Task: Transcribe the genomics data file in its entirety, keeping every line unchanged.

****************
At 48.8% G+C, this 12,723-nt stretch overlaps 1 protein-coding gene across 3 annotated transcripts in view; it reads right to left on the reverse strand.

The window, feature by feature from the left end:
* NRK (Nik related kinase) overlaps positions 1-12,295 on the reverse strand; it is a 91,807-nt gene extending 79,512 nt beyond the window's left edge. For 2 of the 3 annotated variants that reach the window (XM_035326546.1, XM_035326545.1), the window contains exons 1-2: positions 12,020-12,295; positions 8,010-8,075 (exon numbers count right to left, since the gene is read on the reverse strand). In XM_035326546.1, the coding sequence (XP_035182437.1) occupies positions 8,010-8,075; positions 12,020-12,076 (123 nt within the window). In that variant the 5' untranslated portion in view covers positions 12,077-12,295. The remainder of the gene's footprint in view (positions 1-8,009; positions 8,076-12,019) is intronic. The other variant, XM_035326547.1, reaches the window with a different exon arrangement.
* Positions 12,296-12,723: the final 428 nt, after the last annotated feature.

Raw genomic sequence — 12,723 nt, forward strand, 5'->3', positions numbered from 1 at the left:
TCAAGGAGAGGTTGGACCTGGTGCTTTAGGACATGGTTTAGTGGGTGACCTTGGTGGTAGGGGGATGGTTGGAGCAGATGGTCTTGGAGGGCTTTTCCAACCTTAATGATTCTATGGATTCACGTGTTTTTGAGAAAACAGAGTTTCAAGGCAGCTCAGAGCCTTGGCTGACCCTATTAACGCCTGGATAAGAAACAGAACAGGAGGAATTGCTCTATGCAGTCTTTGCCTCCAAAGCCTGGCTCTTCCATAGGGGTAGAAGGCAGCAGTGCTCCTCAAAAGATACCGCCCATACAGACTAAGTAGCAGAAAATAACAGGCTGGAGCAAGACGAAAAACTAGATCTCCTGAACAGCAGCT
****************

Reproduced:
At 48.8% G+C, this 12,723-nt stretch overlaps 1 protein-coding gene across 3 annotated transcripts in view; it reads right to left on the reverse strand.

The window, feature by feature from the left end:
* NRK (Nik related kinase) overlaps positions 1-12,295 on the reverse strand; it is a 91,807-nt gene extending 79,512 nt beyond the window's left edge. For 2 of the 3 annotated variants that reach the window (XM_035326546.1, XM_035326545.1), the window contains exons 1-2: positions 12,020-12,295; positions 8,010-8,075 (exon numbers count right to left, since the gene is read on the reverse strand). In XM_035326546.1, the coding sequence (XP_035182437.1) occupies positions 8,010-8,075; positions 12,020-12,076 (123 nt within the window). In that variant the 5' untranslated portion in view covers positions 12,077-12,295. The remainder of the gene's footprint in view (positions 1-8,009; positions 8,076-12,019) is intronic. The other variant, XM_035326547.1, reaches the window with a different exon arrangement.
* Positions 12,296-12,723: the final 428 nt, after the last annotated feature.

Raw genomic sequence — 12,723 nt, forward strand, 5'->3', positions numbered from 1 at the left:
TCAAGGAGAGGTTGGACCTGGTGCTTTAGGACATGGTTTAGTGGGTGACCTTGGTGGTAGGGGGATGGTTGGAGCAGATGGTCTTGGAGGGCTTTTCCAACCTTAATGATTCTATGGATTCACGTGTTTTTGAGAAAACAGAGTTTCAAGGCAGCTCAGAGCCTTGGCTGACCCTATTAACGCCTGGATAAGAAACAGAACAGGAGGAATTGCTCTATGCAGTCTTTGCCTCCAAAGCCTGGCTCTTCCATAGGGGTAGAAGGCAGCAGTGCTCCTCAAAAGATACCGCCCATACAGACTAAGTAGCAGAAAATAACAGGCTGGAGCAAGACGAAAAACTAGATCTCCTGAACAGCAGCT